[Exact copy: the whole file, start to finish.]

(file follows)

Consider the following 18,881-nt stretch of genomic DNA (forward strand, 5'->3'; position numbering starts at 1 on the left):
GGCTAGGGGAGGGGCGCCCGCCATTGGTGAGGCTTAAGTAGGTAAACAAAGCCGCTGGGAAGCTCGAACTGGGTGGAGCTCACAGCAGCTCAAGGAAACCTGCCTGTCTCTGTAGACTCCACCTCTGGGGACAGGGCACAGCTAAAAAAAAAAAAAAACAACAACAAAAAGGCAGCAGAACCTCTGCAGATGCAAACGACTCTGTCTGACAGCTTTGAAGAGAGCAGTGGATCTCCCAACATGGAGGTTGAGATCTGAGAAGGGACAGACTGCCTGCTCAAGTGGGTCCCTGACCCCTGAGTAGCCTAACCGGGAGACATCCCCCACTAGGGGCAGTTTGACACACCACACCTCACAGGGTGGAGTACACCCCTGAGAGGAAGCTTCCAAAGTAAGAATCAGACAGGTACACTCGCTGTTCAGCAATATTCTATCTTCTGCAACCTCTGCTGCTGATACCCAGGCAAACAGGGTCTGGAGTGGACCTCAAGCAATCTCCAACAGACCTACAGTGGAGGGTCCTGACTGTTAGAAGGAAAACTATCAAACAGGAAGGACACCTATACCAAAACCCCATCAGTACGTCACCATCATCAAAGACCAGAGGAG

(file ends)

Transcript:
Consider the following 18,881-nt stretch of genomic DNA (forward strand, 5'->3'; position numbering starts at 1 on the left):
GGCTAGGGGAGGGGCGCCCGCCATTGGTGAGGCTTAAGTAGGTAAACAAAGCCGCTGGGAAGCTCGAACTGGGTGGAGCTCACAGCAGCTCAAGGAAACCTGCCTGTCTCTGTAGACTCCACCTCTGGGGACAGGGCACAGCTAAAAAAAAAAAAAAACAACAACAAAAAGGCAGCAGAACCTCTGCAGATGCAAACGACTCTGTCTGACAGCTTTGAAGAGAGCAGTGGATCTCCCAACATGGAGGTTGAGATCTGAGAAGGGACAGACTGCCTGCTCAAGTGGGTCCCTGACCCCTGAGTAGCCTAACCGGGAGACATCCCCCACTAGGGGCAGTTTGACACACCACACCTCACAGGGTGGAGTACACCCCTGAGAGGAAGCTTCCAAAGTAAGAATCAGACAGGTACACTCGCTGTTCAGCAATATTCTATCTTCTGCAACCTCTGCTGCTGATACCCAGGCAAACAGGGTCTGGAGTGGACCTCAAGCAATCTCCAACAGACCTACAGTGGAGGGTCCTGACTGTTAGAAGGAAAACTATCAAACAGGAAGGACACCTATACCAAAACCCCATCAGTACGTCACCATCATCAAAGACCAGAGGAG